For the shortest trips, you will probably end up in a tricycle. Tricycles in the Philippines resemble the auto rickshaws of India and the tuk-tuks of Thailand and other Asian countries, except that the cab is attached to the right side of the motorcycle instead of being in front or at the back. These are motorcycles with a small sidecar attached to it. These can be found everywhere, except on certain city roads, and they will take you anywhere. Costs vary, it’s often best to agree on a price before you get in. Depending on the construction and discretion of the driver, the tricycle can ferry from 2 to 7 people.
I used a tricycle in Taal to get to the bus for Manila and back, and also in Lipa city to get to my hotel. In all cases, I agreed on a price before the ride. I am not sure how good my deal was but not so expensive anyway.
These can be considered to be the silent version of tricycles as bicycles are essentially used, with a passenger cab attached to the side or in the front. The driver uses pedal power to transport passengers. Normally you will see pedicabs on side streets and some subdivisions that don’t allow for tricycles to enter. Pedicabs can seat a maximum of three passengers. I used pedicab in Intramuros, with the driver serving also as a guide.
Lots of inner-city travel is carried out on “jeepneys”. A jeepney is a combination of a jeep and a bus. An extended jeep, as you may call it. The idea came up because American jeeps had been left in the Philippines after the Second World War. Jeepneys can also be considered pieces of art. They are all decorated differently, according to the taste and means of their owners. It’s very unlikely you could find two jeepneys looking the same.
Jeepneys are pretty confusing and tend to be left to experienced expats or adventurous tourists. This is the cheapest kind of transportation here in the Philippines. If you want to try out the Jeepney, the regular fare is 8.00 pesos by now. But it also depends on how far you need to go. Make sure you have coins because paying with a 1,000 peso note will not make you popular. This equals a few days salary of the drivers. Make sure you know where you are going and where to stop because jeepneys drive around everywhere. Be ready to wait for a little while as drivers are allowed to wait until their jeepney is full.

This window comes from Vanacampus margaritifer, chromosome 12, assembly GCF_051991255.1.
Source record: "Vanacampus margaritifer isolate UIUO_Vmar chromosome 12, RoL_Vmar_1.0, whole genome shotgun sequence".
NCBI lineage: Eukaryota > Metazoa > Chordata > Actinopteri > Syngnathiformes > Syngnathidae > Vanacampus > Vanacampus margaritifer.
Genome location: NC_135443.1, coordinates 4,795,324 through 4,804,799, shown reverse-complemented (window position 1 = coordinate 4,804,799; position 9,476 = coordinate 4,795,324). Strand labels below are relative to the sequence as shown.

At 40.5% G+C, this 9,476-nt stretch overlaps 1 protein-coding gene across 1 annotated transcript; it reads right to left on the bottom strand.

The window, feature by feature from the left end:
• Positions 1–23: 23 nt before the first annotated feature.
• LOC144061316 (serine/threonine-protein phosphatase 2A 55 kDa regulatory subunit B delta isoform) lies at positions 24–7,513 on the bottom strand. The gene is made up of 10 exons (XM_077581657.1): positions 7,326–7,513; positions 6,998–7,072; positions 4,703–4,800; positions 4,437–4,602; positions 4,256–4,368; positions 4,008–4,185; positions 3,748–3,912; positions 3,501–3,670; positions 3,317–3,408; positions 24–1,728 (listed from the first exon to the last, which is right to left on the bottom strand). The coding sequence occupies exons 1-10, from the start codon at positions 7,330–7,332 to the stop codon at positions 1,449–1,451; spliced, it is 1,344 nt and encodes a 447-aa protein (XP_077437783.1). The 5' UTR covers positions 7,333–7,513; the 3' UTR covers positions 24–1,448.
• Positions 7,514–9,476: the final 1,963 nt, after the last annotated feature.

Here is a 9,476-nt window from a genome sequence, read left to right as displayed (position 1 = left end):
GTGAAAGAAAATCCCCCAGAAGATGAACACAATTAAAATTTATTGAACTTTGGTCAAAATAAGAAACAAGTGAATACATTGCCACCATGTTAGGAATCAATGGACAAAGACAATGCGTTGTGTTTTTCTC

I used a jeepney in Lipa city. The locals were very welcoming and explained to me which jeepney I have to take and where to get off.
During the latter years of the Marcos era, the Metro Manila Light Rail Transit System (LRT) was established to provide cheaper and faster direct routes in Metro Manila. Currently, there are 29 LRT stations. I have no experience with them.
Three major airlines – Philippine Airlines, Cebu Pacific Air and Air Philippines serve for domestic routes while several smaller airlines offer flights to and from selected destinations. Rates are higher than sea travel but most airlines offer discounts to those traveling with a single hand carryon luggage. One thing I did not like too much was that in many cases you have to make your way through Manila because smaller cities are not directly connected. I have my own experience with Cebu Pacific Air going to Cauayan and Sky Jet going to Busuanga for Coron island hopping. SkyJet was cheaper than Cebu Pacific Air for Busuanga. It’s why I chose it. In all cases, flights were on time. Just SkyJet plane windows were unbelievably scratched so I had no chance to make good quality pictures from my window seat. By the way, did you know that the Philippines is one of the comparatively cheap Asian destinations to fly to?
What is your favorite mode of transport for in-country travel? Share your opinion in the comments section!
- Published by Anita on November 21, 2016
Author: Anita Sāne